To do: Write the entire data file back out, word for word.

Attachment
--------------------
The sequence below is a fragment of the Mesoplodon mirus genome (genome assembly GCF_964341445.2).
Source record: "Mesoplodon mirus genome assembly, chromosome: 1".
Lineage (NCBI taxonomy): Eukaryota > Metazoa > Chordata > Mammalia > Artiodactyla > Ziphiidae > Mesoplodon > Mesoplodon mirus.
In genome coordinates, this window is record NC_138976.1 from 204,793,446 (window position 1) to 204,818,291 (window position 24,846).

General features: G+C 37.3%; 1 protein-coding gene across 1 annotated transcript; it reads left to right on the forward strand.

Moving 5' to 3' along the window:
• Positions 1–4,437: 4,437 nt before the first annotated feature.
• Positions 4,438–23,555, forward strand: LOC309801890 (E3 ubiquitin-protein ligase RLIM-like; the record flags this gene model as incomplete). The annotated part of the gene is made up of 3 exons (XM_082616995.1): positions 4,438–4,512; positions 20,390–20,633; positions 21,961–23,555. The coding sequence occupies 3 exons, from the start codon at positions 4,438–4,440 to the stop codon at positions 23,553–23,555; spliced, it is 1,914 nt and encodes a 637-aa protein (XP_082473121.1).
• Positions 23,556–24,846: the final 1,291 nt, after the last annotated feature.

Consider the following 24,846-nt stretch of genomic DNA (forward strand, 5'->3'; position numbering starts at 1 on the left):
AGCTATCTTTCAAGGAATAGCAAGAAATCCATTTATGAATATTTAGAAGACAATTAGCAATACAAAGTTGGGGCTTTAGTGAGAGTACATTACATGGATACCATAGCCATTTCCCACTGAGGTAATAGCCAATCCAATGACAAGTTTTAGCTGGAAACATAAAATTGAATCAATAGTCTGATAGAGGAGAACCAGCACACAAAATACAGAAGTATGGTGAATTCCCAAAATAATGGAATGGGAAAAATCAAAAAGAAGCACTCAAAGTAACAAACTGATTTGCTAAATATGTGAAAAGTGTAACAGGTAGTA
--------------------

The sequence below is a fragment of the Mesoplodon mirus genome (genome assembly GCF_964341445.2).
Source record: "Mesoplodon mirus genome assembly, chromosome: 1".
Lineage (NCBI taxonomy): Eukaryota > Metazoa > Chordata > Mammalia > Artiodactyla > Ziphiidae > Mesoplodon > Mesoplodon mirus.
In genome coordinates, this window is record NC_138976.1 from 204,793,446 (window position 1) to 204,818,291 (window position 24,846).

General features: G+C 37.3%; 1 protein-coding gene across 1 annotated transcript; it reads left to right on the forward strand.

Moving 5' to 3' along the window:
• Positions 1–4,437: 4,437 nt before the first annotated feature.
• Positions 4,438–23,555, forward strand: LOC309801890 (E3 ubiquitin-protein ligase RLIM-like; the record flags this gene model as incomplete). The annotated part of the gene is made up of 3 exons (XM_082616995.1): positions 4,438–4,512; positions 20,390–20,633; positions 21,961–23,555. The coding sequence occupies 3 exons, from the start codon at positions 4,438–4,440 to the stop codon at positions 23,553–23,555; spliced, it is 1,914 nt and encodes a 637-aa protein (XP_082473121.1).
• Positions 23,556–24,846: the final 1,291 nt, after the last annotated feature.

Consider the following 24,846-nt stretch of genomic DNA (forward strand, 5'->3'; position numbering starts at 1 on the left):
AGCTATCTTTCAAGGAATAGCAAGAAATCCATTTATGAATATTTAGAAGACAATTAGCAATACAAAGTTGGGGCTTTAGTGAGAGTACATTACATGGATACCATAGCCATTTCCCACTGAGGTAATAGCCAATCCAATGACAAGTTTTAGCTGGAAACATAAAATTGAATCAATAGTCTGATAGAGGAGAACCAGCACACAAAATACAGAAGTATGGTGAATTCCCAAAATAATGGAATGGGAAAAATCAAAAAGAAGCACTCAAAGTAACAAACTGATTTGCTAAATATGTGAAAAGTGTAACAGGTAGTA